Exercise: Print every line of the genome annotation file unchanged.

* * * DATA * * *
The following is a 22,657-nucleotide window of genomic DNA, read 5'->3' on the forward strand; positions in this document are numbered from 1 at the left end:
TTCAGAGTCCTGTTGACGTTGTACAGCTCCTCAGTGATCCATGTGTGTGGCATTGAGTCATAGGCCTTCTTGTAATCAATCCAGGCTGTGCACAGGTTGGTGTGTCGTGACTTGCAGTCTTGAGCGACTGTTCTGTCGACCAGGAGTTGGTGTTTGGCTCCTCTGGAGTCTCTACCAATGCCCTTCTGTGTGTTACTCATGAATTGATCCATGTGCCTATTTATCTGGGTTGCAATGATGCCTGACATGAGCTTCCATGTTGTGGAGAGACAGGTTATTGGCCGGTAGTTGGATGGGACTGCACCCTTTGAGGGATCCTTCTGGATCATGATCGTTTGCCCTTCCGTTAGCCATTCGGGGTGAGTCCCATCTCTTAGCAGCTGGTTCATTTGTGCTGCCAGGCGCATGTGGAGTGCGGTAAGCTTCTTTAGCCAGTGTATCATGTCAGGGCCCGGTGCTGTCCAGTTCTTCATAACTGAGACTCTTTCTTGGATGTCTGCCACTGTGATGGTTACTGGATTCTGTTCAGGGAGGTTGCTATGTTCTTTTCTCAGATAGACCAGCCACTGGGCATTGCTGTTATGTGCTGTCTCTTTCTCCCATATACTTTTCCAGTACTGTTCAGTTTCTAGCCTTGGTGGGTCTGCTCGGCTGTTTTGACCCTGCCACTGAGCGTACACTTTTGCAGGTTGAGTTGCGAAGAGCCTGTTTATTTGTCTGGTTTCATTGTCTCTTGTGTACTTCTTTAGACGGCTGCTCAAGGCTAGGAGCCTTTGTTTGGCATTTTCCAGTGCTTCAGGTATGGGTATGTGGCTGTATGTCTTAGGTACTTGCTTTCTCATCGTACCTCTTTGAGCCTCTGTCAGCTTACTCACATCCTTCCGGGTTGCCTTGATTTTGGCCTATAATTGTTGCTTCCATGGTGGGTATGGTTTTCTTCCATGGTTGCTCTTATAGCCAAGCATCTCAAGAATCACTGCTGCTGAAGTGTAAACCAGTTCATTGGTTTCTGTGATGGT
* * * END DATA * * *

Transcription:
The following is a 22,657-nucleotide window of genomic DNA, read 5'->3' on the forward strand; positions in this document are numbered from 1 at the left end:
TTCAGAGTCCTGTTGACGTTGTACAGCTCCTCAGTGATCCATGTGTGTGGCATTGAGTCATAGGCCTTCTTGTAATCAATCCAGGCTGTGCACAGGTTGGTGTGTCGTGACTTGCAGTCTTGAGCGACTGTTCTGTCGACCAGGAGTTGGTGTTTGGCTCCTCTGGAGTCTCTACCAATGCCCTTCTGTGTGTTACTCATGAATTGATCCATGTGCCTATTTATCTGGGTTGCAATGATGCCTGACATGAGCTTCCATGTTGTGGAGAGACAGGTTATTGGCCGGTAGTTGGATGGGACTGCACCCTTTGAGGGATCCTTCTGGATCATGATCGTTTGCCCTTCCGTTAGCCATTCGGGGTGAGTCCCATCTCTTAGCAGCTGGTTCATTTGTGCTGCCAGGCGCATGTGGAGTGCGGTAAGCTTCTTTAGCCAGTGTATCATGTCAGGGCCCGGTGCTGTCCAGTTCTTCATAACTGAGACTCTTTCTTGGATGTCTGCCACTGTGATGGTTACTGGATTCTGTTCAGGGAGGTTGCTATGTTCTTTTCTCAGATAGACCAGCCACTGGGCATTGCTGTTATGTGCTGTCTCTTTCTCCCATATACTTTTCCAGTACTGTTCAGTTTCTAGCCTTGGTGGGTCTGCTCGGCTGTTTTGACCCTGCCACTGAGCGTACACTTTTGCAGGTTGAGTTGCGAAGAGCCTGTTTATTTGTCTGGTTTCATTGTCTCTTGTGTACTTCTTTAGACGGCTGCTCAAGGCTAGGAGCCTTTGTTTGGCATTTTCCAGTGCTTCAGGTATGGGTATGTGGCTGTATGTCTTAGGTACTTGCTTTCTCATCGTACCTCTTTGAGCCTCTGTCAGCTTACTCACATCCTTCCGGGTTGCCTTGATTTTGGCCTATAATTGTTGCTTCCATGGTGGGTATGGTTTTCTTCCATGGTTGCTCTTATAGCCAAGCATCTCAAGAATCACTGCTGCTGAAGTGTAAACCAGTTCATTGGTTTCTGTGATGGT